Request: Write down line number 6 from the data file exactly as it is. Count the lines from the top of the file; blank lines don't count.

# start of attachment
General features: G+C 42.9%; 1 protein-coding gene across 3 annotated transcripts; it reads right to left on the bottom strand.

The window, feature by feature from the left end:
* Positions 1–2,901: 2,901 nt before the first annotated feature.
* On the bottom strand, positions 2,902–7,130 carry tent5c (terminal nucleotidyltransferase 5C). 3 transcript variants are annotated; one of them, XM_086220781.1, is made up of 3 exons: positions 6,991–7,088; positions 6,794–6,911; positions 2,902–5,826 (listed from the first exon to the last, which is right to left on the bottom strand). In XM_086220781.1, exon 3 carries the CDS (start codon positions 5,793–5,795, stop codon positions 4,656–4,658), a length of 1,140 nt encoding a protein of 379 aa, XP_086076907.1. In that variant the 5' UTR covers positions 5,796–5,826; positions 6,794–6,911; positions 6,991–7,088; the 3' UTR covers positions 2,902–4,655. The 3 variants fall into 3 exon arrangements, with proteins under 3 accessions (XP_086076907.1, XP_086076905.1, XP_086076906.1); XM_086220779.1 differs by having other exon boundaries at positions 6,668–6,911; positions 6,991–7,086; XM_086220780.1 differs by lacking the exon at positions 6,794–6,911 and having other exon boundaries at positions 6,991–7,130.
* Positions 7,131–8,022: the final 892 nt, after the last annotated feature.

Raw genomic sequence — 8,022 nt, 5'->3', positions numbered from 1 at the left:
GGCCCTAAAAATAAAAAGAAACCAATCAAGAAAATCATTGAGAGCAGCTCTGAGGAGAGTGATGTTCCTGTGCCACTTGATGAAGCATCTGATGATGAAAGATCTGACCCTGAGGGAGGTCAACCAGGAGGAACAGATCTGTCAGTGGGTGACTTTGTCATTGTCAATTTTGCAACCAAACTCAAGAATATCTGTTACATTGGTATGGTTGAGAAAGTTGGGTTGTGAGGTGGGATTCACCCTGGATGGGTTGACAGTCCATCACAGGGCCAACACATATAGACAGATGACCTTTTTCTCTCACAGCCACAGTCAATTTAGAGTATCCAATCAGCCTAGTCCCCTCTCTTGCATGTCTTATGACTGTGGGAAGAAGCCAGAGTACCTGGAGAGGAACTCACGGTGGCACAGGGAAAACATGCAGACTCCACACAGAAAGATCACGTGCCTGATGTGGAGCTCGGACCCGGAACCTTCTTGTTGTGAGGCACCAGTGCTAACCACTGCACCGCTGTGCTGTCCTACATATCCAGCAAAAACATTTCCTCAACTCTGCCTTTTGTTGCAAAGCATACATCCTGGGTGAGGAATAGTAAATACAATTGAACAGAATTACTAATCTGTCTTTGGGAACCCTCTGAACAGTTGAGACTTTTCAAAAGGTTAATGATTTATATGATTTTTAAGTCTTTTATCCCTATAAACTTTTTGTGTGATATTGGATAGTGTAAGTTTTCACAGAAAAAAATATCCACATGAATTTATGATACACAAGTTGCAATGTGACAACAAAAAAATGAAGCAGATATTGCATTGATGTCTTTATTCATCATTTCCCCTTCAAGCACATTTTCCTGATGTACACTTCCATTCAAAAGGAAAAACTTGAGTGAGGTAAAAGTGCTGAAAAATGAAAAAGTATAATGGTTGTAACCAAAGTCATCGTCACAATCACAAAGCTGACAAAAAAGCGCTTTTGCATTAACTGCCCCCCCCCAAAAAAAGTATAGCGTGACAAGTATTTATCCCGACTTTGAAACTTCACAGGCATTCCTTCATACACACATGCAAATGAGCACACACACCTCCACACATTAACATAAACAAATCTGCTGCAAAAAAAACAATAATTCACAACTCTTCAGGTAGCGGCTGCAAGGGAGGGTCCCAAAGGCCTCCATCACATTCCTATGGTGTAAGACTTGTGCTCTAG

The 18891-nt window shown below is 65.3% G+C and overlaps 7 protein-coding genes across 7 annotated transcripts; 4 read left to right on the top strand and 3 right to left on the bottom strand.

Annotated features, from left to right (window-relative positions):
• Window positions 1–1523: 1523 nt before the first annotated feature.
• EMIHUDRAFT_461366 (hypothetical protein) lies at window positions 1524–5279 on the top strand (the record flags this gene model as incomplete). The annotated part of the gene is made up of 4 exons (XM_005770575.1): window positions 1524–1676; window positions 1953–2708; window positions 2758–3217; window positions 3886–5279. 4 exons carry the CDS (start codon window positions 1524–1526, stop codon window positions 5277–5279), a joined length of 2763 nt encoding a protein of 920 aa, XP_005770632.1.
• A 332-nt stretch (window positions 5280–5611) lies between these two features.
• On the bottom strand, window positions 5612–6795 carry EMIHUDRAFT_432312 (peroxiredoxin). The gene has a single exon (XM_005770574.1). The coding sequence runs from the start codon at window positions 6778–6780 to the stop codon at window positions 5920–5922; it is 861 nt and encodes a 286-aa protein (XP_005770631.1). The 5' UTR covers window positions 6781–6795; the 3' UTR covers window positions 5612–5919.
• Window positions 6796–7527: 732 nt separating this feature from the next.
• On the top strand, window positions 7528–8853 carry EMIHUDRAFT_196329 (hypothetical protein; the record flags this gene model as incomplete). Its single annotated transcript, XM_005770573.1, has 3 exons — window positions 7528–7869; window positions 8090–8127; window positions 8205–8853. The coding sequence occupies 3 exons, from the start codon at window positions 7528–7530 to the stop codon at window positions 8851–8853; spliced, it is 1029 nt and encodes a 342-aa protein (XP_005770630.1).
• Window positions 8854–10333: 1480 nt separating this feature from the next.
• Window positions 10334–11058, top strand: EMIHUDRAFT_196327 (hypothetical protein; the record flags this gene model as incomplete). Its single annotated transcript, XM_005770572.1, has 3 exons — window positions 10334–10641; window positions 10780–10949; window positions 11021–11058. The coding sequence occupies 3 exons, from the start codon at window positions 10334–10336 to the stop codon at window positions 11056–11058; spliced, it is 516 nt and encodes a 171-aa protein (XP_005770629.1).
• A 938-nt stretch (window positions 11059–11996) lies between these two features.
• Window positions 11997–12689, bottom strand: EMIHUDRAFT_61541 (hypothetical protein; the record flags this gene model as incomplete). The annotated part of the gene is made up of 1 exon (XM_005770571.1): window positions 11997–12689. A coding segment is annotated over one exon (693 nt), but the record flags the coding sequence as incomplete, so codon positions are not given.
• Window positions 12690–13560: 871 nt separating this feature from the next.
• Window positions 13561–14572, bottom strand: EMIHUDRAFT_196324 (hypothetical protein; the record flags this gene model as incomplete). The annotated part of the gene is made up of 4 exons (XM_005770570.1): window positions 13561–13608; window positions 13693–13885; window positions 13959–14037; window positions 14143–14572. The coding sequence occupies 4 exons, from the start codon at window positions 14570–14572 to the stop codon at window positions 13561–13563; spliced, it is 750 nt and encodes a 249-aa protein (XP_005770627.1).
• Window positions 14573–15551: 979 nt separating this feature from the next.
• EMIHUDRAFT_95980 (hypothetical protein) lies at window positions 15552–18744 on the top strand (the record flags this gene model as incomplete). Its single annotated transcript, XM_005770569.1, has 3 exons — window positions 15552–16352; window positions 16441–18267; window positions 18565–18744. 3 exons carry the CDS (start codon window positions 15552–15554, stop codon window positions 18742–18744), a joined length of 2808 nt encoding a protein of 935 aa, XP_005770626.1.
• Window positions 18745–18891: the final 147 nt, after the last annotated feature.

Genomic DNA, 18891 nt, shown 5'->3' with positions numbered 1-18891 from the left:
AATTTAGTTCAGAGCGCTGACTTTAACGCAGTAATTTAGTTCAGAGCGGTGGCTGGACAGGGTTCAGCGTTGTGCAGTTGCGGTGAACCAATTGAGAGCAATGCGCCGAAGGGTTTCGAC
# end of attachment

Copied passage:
Raw genomic sequence — 8,022 nt, 5'->3', positions numbered from 1 at the left: